Reyes reported that 28 farms in the municipality have biodigesters, and that in 12 of them, as part of the project, “a module was delivered that includes a refrigerator, a stove, a rice cooker and a lamp, which use biogas.”
Another urgent objective is to foment agroecology and move towards local self-sufficiency in food, including animal feed.
“In the current harvest we had a yield per hectare of 19 tons of organic potatoes. As with the other crops, we only used biological products, of which more than 80 percent were produced by us,” farmer José Luis Márquez explained to IPS.
The 13-hectare Los Tres Hermanos agroecological teaching farm, dedicated to growing a variety of crops and small livestock using sustainable techniques, was granted in usufruct by the government, forms part of the Ciro Redondo credit and services cooperative, and has been managed by Márquez since 2018, together with his wife Yaisema Fabelo and their son Yadir.
A nationally manufactured PVC (polyvinyl chloride) tubular biodigester is also installed on the farm, with a volume of forty cubic meters.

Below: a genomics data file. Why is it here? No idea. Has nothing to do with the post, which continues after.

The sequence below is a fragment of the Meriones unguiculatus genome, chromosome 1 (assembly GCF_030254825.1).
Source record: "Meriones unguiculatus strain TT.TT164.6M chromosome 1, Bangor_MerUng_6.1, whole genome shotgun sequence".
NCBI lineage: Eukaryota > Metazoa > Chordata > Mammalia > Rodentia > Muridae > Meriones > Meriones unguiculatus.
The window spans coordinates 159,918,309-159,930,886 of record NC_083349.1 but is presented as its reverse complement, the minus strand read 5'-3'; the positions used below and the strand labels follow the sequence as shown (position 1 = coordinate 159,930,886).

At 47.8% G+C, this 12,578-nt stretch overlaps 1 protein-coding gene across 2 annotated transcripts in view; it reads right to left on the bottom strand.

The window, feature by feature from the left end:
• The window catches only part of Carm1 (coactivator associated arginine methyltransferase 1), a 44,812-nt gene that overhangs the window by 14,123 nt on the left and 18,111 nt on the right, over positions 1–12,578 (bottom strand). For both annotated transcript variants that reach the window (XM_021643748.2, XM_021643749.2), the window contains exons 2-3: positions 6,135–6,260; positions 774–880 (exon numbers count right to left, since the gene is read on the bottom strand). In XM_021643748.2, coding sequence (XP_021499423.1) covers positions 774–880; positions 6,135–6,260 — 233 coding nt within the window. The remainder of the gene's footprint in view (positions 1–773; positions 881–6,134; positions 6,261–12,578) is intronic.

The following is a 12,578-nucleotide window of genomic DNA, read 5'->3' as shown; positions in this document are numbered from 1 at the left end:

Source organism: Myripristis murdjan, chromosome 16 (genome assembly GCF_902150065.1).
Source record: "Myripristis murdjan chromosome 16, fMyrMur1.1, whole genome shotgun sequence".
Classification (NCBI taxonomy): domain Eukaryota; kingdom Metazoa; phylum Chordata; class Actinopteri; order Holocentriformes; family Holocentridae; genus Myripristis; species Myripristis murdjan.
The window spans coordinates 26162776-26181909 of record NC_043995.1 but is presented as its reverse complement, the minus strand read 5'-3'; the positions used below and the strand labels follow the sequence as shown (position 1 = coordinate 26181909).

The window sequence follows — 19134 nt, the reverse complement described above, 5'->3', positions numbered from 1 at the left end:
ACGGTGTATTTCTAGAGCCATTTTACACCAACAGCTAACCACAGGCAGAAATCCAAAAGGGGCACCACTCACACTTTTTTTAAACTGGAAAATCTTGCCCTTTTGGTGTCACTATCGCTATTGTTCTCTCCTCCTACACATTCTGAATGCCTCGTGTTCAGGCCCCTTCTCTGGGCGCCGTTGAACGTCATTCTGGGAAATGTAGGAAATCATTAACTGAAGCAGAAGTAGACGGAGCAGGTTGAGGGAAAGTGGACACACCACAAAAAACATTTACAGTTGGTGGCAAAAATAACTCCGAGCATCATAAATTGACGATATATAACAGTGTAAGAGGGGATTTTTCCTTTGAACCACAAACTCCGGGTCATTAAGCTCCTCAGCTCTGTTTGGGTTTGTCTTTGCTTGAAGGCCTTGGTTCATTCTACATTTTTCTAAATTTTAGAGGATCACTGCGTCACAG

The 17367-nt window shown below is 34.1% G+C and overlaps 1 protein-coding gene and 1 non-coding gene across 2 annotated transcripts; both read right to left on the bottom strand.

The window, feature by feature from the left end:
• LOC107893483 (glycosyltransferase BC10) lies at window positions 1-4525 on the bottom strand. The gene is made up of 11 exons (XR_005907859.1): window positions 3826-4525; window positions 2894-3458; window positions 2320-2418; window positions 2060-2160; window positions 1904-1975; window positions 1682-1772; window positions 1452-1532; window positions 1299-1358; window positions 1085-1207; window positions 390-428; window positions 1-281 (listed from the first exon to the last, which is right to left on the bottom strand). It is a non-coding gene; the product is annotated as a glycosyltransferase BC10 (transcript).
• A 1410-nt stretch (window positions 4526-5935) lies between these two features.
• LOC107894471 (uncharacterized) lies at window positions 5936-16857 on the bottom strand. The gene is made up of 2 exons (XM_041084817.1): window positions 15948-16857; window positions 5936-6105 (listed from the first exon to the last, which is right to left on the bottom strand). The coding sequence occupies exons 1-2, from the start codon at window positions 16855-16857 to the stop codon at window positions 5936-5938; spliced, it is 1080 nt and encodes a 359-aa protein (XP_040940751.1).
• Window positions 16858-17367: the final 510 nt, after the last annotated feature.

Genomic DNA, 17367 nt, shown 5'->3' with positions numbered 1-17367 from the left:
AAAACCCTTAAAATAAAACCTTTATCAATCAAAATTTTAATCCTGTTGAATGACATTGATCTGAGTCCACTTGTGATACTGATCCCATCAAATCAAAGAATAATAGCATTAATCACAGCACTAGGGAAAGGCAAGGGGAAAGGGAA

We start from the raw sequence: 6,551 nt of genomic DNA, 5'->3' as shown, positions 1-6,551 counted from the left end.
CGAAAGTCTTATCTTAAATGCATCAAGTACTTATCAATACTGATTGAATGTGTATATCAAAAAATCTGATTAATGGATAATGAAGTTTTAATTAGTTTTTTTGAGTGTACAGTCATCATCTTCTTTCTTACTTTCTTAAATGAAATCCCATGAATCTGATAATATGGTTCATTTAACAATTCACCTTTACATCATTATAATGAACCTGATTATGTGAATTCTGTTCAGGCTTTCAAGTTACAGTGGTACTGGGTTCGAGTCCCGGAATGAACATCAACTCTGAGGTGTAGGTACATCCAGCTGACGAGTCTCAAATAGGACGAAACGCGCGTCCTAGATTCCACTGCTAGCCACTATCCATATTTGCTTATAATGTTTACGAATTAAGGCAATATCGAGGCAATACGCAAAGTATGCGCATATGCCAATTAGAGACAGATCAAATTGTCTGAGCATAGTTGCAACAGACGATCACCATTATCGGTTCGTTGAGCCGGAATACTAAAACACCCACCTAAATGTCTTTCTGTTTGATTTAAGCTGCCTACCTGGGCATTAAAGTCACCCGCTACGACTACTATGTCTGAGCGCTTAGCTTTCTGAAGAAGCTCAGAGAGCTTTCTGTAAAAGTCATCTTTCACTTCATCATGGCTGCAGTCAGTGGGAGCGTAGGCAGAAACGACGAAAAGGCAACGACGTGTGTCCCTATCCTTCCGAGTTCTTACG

“Due to the pandemic and the shortage of manure, it is not producing. We want to once again encourage pig and rabbit farming, recycle solid waste and convert it into organic fertilizer for crops and household chores,” said Márquez.
Biogas technology provides biol and biosol, liquid effluent and sludge, respectively, rich in nutrients to fertilize and restore the soil.
The farm is visited by students from different levels of education, up to prep school, who through workshops given by Márquez and Fabelo, learn about good agroecological practices “and the positive impact on the economy, people’s health and the environment,” Fabelo said.
IPS is an international communication institution with a global news agency at its core,
raising the voices of the South
and civil society on issues of development, globalisation, human rights and the environment
Copyright © 2023 IPS-Inter Press Service. All rights reserved. - Terms & Conditions
You have the Power to Make a Difference
Would you consider a $20.00 contribution today that will help to keep the IPS news wire active? Your contribution will make a huge difference.